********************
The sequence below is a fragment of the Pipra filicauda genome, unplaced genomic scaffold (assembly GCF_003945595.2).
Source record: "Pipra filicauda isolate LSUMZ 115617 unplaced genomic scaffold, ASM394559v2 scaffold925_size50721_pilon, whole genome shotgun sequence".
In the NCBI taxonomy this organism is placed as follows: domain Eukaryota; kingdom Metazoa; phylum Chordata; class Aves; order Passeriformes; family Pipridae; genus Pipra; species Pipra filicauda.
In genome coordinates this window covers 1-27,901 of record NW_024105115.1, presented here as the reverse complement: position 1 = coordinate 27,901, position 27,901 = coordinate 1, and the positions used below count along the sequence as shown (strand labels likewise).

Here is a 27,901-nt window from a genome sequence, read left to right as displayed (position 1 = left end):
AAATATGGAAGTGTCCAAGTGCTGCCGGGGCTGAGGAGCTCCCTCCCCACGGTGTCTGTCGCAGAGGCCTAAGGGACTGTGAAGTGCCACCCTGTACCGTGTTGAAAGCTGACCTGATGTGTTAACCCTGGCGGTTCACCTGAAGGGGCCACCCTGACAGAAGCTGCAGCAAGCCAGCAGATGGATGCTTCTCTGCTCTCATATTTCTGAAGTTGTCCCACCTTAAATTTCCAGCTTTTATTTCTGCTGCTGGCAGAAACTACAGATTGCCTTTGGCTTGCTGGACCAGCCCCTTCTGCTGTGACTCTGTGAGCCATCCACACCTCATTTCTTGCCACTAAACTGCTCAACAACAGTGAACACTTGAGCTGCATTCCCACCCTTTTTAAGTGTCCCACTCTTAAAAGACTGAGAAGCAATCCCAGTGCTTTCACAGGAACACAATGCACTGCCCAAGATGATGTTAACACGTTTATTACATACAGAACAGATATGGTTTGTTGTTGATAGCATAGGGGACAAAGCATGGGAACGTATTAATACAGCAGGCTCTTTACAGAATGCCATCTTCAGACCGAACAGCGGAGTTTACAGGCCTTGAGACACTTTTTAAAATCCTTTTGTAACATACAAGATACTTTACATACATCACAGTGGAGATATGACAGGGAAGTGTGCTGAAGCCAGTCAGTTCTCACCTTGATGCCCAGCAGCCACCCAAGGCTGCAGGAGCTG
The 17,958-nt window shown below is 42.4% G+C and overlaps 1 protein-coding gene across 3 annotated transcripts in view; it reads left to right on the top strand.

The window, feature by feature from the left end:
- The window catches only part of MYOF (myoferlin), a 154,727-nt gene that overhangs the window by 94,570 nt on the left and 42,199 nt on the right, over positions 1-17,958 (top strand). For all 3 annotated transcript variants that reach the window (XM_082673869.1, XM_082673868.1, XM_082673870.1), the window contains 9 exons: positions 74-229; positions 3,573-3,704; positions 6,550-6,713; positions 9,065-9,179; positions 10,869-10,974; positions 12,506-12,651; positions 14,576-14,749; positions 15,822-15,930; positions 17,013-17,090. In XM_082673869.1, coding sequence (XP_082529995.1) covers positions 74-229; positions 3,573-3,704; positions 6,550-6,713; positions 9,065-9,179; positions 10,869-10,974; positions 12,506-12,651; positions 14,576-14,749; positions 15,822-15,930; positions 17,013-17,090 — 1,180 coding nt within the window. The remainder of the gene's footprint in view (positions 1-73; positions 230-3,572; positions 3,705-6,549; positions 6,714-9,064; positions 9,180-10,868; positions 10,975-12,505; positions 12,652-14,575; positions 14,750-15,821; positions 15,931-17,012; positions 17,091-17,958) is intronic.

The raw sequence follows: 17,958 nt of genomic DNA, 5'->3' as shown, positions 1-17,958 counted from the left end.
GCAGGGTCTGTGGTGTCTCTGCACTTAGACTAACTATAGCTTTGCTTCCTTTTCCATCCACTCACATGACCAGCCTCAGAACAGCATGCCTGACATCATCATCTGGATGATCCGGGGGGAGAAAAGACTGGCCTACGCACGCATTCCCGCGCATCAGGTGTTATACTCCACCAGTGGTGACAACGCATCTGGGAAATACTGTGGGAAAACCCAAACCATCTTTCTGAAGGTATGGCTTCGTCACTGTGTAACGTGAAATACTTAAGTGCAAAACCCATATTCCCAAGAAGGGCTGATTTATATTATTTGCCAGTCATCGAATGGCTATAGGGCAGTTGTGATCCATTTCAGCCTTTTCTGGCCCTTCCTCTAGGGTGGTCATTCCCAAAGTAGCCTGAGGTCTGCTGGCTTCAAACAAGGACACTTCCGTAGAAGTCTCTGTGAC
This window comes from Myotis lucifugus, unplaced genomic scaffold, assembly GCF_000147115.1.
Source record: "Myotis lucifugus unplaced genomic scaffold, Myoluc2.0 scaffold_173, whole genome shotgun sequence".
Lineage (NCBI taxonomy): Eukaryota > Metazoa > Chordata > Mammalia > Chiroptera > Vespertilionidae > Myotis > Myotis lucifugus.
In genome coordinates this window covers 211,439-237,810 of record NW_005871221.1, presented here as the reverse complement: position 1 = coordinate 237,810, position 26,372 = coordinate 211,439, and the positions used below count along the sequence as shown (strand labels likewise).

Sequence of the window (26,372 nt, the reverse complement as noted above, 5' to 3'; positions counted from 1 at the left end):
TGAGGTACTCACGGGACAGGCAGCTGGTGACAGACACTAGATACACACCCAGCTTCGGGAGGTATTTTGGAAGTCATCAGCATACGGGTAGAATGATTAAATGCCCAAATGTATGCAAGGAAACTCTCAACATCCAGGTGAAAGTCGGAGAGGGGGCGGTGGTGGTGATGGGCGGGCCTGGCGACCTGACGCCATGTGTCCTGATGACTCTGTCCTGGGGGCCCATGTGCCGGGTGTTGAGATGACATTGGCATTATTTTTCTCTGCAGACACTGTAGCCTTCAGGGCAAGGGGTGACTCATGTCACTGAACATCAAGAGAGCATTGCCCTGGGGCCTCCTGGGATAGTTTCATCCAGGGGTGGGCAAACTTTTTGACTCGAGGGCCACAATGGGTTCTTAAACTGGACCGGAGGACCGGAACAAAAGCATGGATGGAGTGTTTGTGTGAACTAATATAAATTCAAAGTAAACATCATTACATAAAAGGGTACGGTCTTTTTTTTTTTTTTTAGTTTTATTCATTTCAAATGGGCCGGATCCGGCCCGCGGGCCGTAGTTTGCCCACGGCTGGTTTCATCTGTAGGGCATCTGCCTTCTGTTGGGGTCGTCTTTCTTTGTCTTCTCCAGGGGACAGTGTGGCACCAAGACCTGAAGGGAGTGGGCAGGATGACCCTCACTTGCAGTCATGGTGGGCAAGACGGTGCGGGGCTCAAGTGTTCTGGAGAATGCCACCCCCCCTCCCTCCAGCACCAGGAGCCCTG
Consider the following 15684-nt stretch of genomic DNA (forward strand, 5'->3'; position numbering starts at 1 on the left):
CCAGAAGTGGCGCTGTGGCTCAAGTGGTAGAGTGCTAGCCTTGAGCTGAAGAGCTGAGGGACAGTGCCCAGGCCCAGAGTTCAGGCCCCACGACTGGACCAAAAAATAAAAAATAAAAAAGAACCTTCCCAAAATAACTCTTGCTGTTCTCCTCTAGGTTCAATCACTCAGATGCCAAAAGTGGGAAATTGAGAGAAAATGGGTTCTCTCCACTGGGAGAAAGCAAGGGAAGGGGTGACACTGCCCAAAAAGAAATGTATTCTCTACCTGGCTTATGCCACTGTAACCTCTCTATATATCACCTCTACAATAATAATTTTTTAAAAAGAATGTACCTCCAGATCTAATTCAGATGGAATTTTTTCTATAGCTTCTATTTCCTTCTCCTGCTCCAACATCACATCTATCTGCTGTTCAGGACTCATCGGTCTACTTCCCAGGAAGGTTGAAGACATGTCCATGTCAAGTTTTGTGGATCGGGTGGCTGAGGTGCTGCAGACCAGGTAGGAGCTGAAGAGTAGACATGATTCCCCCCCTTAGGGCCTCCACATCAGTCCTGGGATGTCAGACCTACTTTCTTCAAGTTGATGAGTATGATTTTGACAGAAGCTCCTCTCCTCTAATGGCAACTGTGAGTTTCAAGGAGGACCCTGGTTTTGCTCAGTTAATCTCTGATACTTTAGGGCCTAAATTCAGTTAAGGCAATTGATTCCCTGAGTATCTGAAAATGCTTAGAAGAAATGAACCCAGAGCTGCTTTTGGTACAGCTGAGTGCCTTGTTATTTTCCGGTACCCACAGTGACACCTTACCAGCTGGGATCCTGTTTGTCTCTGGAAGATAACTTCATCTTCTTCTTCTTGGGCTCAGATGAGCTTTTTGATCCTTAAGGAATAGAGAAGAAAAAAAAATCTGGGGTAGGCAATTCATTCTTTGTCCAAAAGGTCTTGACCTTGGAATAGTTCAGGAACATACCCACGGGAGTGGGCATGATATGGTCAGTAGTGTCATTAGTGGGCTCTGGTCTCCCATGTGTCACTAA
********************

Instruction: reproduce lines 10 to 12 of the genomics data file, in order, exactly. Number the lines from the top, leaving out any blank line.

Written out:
The raw sequence follows: 17,958 nt of genomic DNA, 5'->3' as shown, positions 1-17,958 counted from the left end.
GCAGGGTCTGTGGTGTCTCTGCACTTAGACTAACTATAGCTTTGCTTCCTTTTCCATCCACTCACATGACCAGCCTCAGAACAGCATGCCTGACATCATCATCTGGATGATCCGGGGGGAGAAAAGACTGGCCTACGCACGCATTCCCGCGCATCAGGTGTTATACTCCACCAGTGGTGACAACGCATCTGGGAAATACTGTGGGAAAACCCAAACCATCTTTCTGAAGGTATGGCTTCGTCACTGTGTAACGTGAAATACTTAAGTGCAAAACCCATATTCCCAAGAAGGGCTGATTTATATTATTTGCCAGTCATCGAATGGCTATAGGGCAGTTGTGATCCATTTCAGCCTTTTCTGGCCCTTCCTCTAGGGTGGTCATTCCCAAAGTAGCCTGAGGTCTGCTGGCTTCAAACAAGGACACTTCCGTAGAAGTCTCTGTGAC
This window comes from Myotis lucifugus, unplaced genomic scaffold, assembly GCF_000147115.1.